Cold–weather workouts: dress code
Don’t let winter’s chill keep you inside and inactive. You may find cold weather a challenge that actually enhances your exercise. Follow these guidelines to stay safe and comfortable and have fun.
Dress in layers to keep your body’s core warm. Cold temperatures, moisture, and high wind cause your body to lose heat. Lock in body warmth by wearing 3 clothing layers: a thin, wicking (absorbing), non–cotton layer; an insulating layer; and a protective shell layer.
Always wear a hat to reduce heat loss. In severe weather, cover your ears with a headband and use glove liners under a pair of heavier gloves.
Wear trail or running shoes with enough traction to prevent slipping, and enough space to allow for thermal socks.
Warm up before going outside to prevent strains, which can occur when muscles are cold. Once outdoors, quickly pick up your pace to stay warm and burn more calories.
For safety, wear reflective gear after dark. Carry a cell phone for emergencies. Shorten your outdoor workout or skip it during extreme cold, and know when to head home and warm up.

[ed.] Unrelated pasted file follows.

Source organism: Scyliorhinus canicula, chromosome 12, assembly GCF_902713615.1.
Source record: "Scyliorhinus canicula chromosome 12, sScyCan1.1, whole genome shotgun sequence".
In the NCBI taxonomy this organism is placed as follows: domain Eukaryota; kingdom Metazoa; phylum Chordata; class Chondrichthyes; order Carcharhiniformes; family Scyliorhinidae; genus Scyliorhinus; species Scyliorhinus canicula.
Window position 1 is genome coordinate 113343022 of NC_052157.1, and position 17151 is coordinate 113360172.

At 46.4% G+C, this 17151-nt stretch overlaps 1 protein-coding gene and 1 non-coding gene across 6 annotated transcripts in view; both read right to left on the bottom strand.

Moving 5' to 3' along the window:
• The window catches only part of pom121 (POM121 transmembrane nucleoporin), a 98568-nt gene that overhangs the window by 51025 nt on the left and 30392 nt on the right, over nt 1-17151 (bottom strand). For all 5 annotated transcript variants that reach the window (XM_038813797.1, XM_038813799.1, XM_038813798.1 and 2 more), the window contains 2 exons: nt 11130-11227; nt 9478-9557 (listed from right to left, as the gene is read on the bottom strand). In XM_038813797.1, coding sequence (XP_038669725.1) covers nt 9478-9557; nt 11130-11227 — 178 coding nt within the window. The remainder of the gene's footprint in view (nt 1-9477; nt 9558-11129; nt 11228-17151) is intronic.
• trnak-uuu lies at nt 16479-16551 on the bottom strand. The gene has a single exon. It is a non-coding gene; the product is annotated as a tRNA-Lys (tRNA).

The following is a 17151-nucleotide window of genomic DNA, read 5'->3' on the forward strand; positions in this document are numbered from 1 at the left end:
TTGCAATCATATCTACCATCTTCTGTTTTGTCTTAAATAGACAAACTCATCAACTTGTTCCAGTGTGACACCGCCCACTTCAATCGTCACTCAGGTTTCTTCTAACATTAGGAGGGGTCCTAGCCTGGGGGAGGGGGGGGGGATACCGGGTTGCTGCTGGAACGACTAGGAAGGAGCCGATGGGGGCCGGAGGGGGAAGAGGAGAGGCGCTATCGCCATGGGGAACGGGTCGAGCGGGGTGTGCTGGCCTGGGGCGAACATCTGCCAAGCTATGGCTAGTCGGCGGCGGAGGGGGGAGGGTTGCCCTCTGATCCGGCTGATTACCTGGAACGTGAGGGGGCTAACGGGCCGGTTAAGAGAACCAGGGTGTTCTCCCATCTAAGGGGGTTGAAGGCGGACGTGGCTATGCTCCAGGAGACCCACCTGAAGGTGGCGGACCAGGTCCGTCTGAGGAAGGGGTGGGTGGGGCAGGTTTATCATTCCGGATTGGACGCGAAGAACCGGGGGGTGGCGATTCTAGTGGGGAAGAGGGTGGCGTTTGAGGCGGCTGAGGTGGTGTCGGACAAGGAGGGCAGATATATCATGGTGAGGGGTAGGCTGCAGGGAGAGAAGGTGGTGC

Today’s cold–weather clothing is made of materials designed to insulate and protect your body from cold temperatures, without being bulky or reducing your mobility.
Note: Cotton is not a recommended fabric for outdoor clothing in very cold, wet weather.
“Dear friend, I pray that you may enjoy good health and that all may go well with you, even as your soul is getting along well.”
— 3 John 1:2
Outsmart Winter Weight Gain
For many folks, it starts with the winter holidays. We add pounds celebrating with month–long buffets, irresistible desserts, and drinks. This can also be a stressful, busy time when we lose the incentive to fix healthful meals and to exercise.
Don’t let your attitude weigh you down in the coming months. Instead, focus on your health and some simple changes.
Eat for energy. Smart food choices can help reduce fatigue and control your hunger and stress levels. Fruits, vegetables, whole grains, and lean protein sources, as well as drinking water, provide sustained fuel.
Keep track. For a few days to spot diet patterns, record what you eat and drink, how much, and when. For example, if you tend to binge on snacks in mid–afternoon, make sure you keep healthier choices handy.
High–energy snack picks:
- 1 cup plain Greek yogurt with fruit
- ½ ounce nuts and seeds
- Nut butter with vegetable sticks
- Sliced turkey with bean dip
Try frequent, small meals and snacks. People who do tend to have steadier energy and a lower likelihood of weight gain than people who eat 2 large meals a day.
Plan meals and schedule your exercise — fit in something physical every day; write it down if it helps. Being active throughout your day can reduce stress and curb overeating.